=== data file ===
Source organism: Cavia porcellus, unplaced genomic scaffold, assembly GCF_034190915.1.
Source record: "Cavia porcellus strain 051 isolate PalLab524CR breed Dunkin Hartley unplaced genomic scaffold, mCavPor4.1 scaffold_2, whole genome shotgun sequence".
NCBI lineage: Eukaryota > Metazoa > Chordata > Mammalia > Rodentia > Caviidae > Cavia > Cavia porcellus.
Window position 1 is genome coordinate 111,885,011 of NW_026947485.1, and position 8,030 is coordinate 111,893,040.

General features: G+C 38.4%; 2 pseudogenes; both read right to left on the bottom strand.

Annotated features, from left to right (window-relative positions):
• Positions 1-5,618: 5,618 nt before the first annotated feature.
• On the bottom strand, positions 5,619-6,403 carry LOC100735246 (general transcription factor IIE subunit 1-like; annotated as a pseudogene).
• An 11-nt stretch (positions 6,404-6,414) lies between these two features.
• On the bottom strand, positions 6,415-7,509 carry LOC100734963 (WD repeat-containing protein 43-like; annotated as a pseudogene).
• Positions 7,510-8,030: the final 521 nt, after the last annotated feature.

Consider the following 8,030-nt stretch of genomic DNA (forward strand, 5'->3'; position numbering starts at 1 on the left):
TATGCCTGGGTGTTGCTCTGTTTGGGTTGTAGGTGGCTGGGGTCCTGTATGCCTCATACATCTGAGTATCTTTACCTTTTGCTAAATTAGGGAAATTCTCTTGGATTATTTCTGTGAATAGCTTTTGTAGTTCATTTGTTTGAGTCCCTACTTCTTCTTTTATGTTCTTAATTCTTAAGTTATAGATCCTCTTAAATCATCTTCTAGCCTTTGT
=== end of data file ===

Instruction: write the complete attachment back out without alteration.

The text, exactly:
Source organism: Cavia porcellus, unplaced genomic scaffold, assembly GCF_034190915.1.
Source record: "Cavia porcellus strain 051 isolate PalLab524CR breed Dunkin Hartley unplaced genomic scaffold, mCavPor4.1 scaffold_2, whole genome shotgun sequence".
NCBI lineage: Eukaryota > Metazoa > Chordata > Mammalia > Rodentia > Caviidae > Cavia > Cavia porcellus.
Window position 1 is genome coordinate 111,885,011 of NW_026947485.1, and position 8,030 is coordinate 111,893,040.

General features: G+C 38.4%; 2 pseudogenes; both read right to left on the bottom strand.

Annotated features, from left to right (window-relative positions):
• Positions 1-5,618: 5,618 nt before the first annotated feature.
• On the bottom strand, positions 5,619-6,403 carry LOC100735246 (general transcription factor IIE subunit 1-like; annotated as a pseudogene).
• An 11-nt stretch (positions 6,404-6,414) lies between these two features.
• On the bottom strand, positions 6,415-7,509 carry LOC100734963 (WD repeat-containing protein 43-like; annotated as a pseudogene).
• Positions 7,510-8,030: the final 521 nt, after the last annotated feature.

Consider the following 8,030-nt stretch of genomic DNA (forward strand, 5'->3'; position numbering starts at 1 on the left):
TATGCCTGGGTGTTGCTCTGTTTGGGTTGTAGGTGGCTGGGGTCCTGTATGCCTCATACATCTGAGTATCTTTACCTTTTGCTAAATTAGGGAAATTCTCTTGGATTATTTCTGTGAATAGCTTTTGTAGTTCATTTGTTTGAGTCCCTACTTCTTCTTTTATGTTCTTAATTCTTAAGTTATAGATCCTCTTAAATCATCTTCTAGCCTTTGT